Ready to implement SMS and MMS marketing notifications and see what potentially very high engagement rates will do for you?
Excellent! Today we're going to take you through implementing marketing notifications in Python and the Flask Microframework.
Here's how it'll work at a high level:
- A potential customer sends an SMS to a Twilio phone number you advertise online, on TV, in print, on a billboard, or so on.
- Your application confirms that the user wants to receive SMS and MMS notifications from your application and is added to the subscriber list.
- An administrator or marketing campaign manager crafts a message that is sent to subscribers via SMS/MMS message.
To get this done, you'll be working with the following tools:
- TwiML and the <Message> verb: We'll use TwiML, the Twilio Markup Language, to manage interactions initiated by the user via SMS.
- Messages Resource: We will use the REST API to broadcast messages to all subscribers.
Let's get started!
Click the button below to move on to begin the tutorial.
In order to send out marketing notifications to a subscriber, we need to provide the right model.
phone_numberstores where to send the notifications.
subscribedidentifies which subscribers are active (only active subscribers will receive notifications).
Next up: how to handle incoming messages.
This is the endpoint that will be called every time our application receives a message.
- We check if a user is in our database. If the user is not, encourage them to 'subscribe' and return TwiML through the helper library.
- If the user was registered, check that the command has a valid 'subscribe' or 'unsubscribe' in the body.
- If the command is valid, set the user's status to
not subscribed, respectively, and return appropriate TwiML through the helper library.
So now we've created a
Subscriber model to keep track of subscribers, unsubscribers, and new customers.
Twilio can send your web application an HTTP request when certain events happen, such as an incoming text message to one of your Twilio phone numbers. These requests are called webhooks, or status callbacks. For more, check out our guide to Getting Started with Twilio Webhooks. Find other webhook pages, such as a security guide and an FAQ in the Webhooks section of the docs.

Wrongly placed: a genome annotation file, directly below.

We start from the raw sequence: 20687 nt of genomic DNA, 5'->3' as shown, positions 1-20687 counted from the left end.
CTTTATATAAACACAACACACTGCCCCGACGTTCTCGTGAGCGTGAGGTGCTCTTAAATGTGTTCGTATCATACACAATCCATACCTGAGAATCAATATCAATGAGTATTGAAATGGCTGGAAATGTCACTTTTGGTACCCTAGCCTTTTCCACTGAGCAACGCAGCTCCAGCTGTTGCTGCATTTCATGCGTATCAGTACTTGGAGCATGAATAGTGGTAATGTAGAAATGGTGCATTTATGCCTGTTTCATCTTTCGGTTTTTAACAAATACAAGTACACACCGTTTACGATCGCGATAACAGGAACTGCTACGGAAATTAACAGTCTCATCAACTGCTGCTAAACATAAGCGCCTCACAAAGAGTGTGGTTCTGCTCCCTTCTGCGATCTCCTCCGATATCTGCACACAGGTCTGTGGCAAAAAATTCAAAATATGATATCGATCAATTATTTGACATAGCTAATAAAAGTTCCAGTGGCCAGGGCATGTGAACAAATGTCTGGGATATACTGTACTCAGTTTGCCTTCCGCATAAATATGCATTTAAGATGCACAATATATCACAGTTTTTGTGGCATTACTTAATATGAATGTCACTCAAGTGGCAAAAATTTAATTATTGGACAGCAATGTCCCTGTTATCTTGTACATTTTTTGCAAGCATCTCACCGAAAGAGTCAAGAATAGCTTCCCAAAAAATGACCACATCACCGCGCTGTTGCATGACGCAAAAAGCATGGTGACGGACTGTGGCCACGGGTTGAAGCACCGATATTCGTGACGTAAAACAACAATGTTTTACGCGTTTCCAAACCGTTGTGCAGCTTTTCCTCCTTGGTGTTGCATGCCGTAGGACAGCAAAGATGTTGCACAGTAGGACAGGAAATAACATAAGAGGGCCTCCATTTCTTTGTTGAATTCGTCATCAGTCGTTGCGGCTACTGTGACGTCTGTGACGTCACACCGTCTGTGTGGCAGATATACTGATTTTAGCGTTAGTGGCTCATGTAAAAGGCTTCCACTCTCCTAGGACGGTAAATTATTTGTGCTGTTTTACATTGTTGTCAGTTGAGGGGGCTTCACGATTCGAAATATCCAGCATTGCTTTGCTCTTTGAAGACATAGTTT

Next, let's take a look at how to reply to received messages.
We ask Twilio to reply with an SMS by creating a
twiml.Response and calling the
message method on the created object.
Now let's look at how to manage subscriptions.
We want to provide the user with two SMS commands to manage their subscription status:
These commands will toggle a boolean for their
Subscriber record in the database. On the business side, this boolean will determine whether or not they receive messages from our marketing campaign. To respect our user's desires, don't opt them in automatically - rather, they have to confirm that they want to receive our messages.
To make this happen, we will need to update the controller logic which handles the incoming text message to do a couple things:
- If it is a
unsubscribecommand, then create/update their subscription with the right status in the database.
- If it is a command we don't recognize, send them a message with the available commands.
Next up, let's look at sending the marketing notifications.
On the server side, we retreive the message text and potential image URL. Next we loop through all Subscribers and call the method
send_message on our
TwilioServices domain object to send messages.
When the messages are on their way, we redirect back to the marketing form with a custom
flash message containing feedback about the messaging attempt.
Let's take an even closer look at how we are sending SMS (or MMS) notifications.
In the method
send_message, we create a Twilio REST client that can be used to send SMS and MMS messages. The client requires your Twilio account credentials (an account SID and auth token), which can be found in the Twilio Console.
Next all we need to do is call
create on the object in order to send our message. The Twilio Message API call requires a
to and a
body parameters-- the
media_url is optional.
That's it! We've just implemented an opt-in process and an administrative interface to run an SMS and MMS marketing campaign with Python and Flask. Now all you need is killer content to share with your users via text or MMS.
We'll leave that part to you. However, we will suggest a few other awesome features for your application on the next pane.
We've got lots of Python and Flask guides on the site, but here are a couple of our favorites:
Automate the process of reaching out to your customers in advance of an upcoming appointment to drive down your no-show rate.
Convert web traffic into phone calls with the click of a button on your company's web site.
Thanks for checking out this tutorial! Tweet us @twilio to let us know what you thought or what you're building next.